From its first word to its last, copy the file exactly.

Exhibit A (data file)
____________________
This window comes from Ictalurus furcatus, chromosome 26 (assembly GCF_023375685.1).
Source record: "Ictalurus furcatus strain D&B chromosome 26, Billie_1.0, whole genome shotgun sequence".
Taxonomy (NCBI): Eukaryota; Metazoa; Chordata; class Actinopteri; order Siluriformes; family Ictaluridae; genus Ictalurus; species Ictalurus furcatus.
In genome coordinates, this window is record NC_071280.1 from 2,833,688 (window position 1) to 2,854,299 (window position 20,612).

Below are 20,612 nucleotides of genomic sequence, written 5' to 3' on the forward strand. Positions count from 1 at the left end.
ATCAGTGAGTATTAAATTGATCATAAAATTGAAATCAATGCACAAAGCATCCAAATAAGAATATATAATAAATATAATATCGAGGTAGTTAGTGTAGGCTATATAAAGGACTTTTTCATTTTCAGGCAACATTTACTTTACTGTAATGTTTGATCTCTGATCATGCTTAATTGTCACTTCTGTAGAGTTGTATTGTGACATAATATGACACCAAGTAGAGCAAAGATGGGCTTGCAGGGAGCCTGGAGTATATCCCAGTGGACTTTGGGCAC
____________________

This window comes from Ictalurus furcatus, chromosome 26 (assembly GCF_023375685.1).
Source record: "Ictalurus furcatus strain D&B chromosome 26, Billie_1.0, whole genome shotgun sequence".
Taxonomy (NCBI): Eukaryota; Metazoa; Chordata; class Actinopteri; order Siluriformes; family Ictaluridae; genus Ictalurus; species Ictalurus furcatus.
In genome coordinates, this window is record NC_071280.1 from 2,833,688 (window position 1) to 2,854,299 (window position 20,612).

Below are 20,612 nucleotides of genomic sequence, written 5' to 3' on the forward strand. Positions count from 1 at the left end.
ATCAGTGAGTATTAAATTGATCATAAAATTGAAATCAATGCACAAAGCATCCAAATAAGAATATATAATAAATATAATATCGAGGTAGTTAGTGTAGGCTATATAAAGGACTTTTTCATTTTCAGGCAACATTTACTTTACTGTAATGTTTGATCTCTGATCATGCTTAATTGTCACTTCTGTAGAGTTGTATTGTGACATAATATGACACCAAGTAGAGCAAAGATGGGCTTGCAGGGAGCCTGGAGTATATCCCAGTGGACTTTGGGCAC